6.1 Speed of gravitational waves

Association of a gravitational wave event with an electromagnetic event, such as the observation of a gamma or X-ray burst coincidentally with a gravitational wave event, would help to deduce the speed of gravitational waves to a phenomenal accuracy. The best candidate sources for the simultaneous observations of both are the well-known extra-galactic gamma-ray bursts (GRBs). Depending on the model that produces the GRB, the delay between the emission of a GRB and gravitational waves might be either a fraction of a second (as in GRBs generated by internal shocks in a fireball [308]) or 100’s of seconds (as in GRBs generated when the fireball is incident on an external medium [258]). It is unlikely that high-redshift gamma-ray observations will be visible in the gravitational wave band, since the amplitude of gravitational waves might be rather low. However, advanced detectors might see occasional low-redshift events, especially if the GRB is caused by black-hole–neutron-star mergers. Third generation detectors would be sensitive to such events up to z = 2. A single unambiguous association can verify the speed of gravitational waves relative to light to a fantastic precision.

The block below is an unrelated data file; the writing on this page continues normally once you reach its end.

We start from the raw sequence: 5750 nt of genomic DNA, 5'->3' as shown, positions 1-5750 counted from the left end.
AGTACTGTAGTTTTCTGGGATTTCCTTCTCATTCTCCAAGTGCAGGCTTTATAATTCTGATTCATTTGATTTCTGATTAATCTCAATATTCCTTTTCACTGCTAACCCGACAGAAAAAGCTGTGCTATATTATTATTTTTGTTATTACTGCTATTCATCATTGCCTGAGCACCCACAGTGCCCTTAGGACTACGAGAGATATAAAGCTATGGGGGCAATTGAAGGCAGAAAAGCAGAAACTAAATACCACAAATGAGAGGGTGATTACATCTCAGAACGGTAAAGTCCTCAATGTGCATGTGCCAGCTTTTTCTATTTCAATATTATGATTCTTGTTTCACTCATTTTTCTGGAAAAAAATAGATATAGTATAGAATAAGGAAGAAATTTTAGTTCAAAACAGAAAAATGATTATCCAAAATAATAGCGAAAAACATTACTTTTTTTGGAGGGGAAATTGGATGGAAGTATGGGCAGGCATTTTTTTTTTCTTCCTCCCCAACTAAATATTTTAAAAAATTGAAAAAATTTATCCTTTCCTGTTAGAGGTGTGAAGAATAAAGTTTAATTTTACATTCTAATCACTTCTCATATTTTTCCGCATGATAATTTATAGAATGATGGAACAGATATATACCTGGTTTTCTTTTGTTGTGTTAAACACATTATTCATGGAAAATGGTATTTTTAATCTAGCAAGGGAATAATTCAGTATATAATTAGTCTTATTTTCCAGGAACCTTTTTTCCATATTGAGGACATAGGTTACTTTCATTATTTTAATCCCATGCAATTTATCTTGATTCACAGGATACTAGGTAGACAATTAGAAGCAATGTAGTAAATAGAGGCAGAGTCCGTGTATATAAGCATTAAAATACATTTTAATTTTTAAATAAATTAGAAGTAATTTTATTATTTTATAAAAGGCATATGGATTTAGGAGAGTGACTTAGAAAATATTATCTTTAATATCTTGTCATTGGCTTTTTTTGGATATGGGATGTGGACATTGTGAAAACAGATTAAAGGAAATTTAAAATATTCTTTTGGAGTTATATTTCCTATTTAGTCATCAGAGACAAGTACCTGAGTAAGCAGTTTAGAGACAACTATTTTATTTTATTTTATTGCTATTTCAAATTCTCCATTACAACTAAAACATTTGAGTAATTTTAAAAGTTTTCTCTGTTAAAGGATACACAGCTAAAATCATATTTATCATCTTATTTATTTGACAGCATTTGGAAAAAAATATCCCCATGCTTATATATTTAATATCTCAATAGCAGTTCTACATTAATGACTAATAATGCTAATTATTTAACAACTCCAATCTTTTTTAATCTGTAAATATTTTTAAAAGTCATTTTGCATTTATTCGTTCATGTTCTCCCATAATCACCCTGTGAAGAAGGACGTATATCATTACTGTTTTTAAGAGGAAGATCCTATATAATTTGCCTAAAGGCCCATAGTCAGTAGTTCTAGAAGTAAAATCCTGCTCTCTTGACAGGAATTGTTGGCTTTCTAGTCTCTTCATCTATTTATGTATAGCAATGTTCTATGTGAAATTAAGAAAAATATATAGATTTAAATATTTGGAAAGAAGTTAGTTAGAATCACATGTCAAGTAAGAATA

For instance, even a day’s delay in the arrival times of gravitational and electromagnetic radiation from a source at a distance of one giga light year (distance to a low-redshift GRB detectable by advanced detectors) would determine the relative speeds to better than one part in 1011 (1 day/109 yr ∼ 3 × 10–12). Coincident detection of GRBs and gravitational waves would require good timing accuracy to determine the direction of the source so that astronomical observations of associated gamma rays (and afterglows in other spectral bands) can be made. Consequently, gravitational wave antennas around the globe will have to make a coincident detection of the event.

If the speed of gravitational waves is less than that of light, then this could indicate that the graviton has an effective nonzero mass.

This would have other observable effects, in particular dispersion; different frequencies should move at different speeds. Will [393] pointed out that LISA’s observations of coalescences of SMBHs at high redshifts will place extremely tight constraints on dispersion, and may, therefore, indirectly set the best available limits on the speed of gravitational waves. This and other bounds on the graviton mass are discussed in Section 6.6.1.

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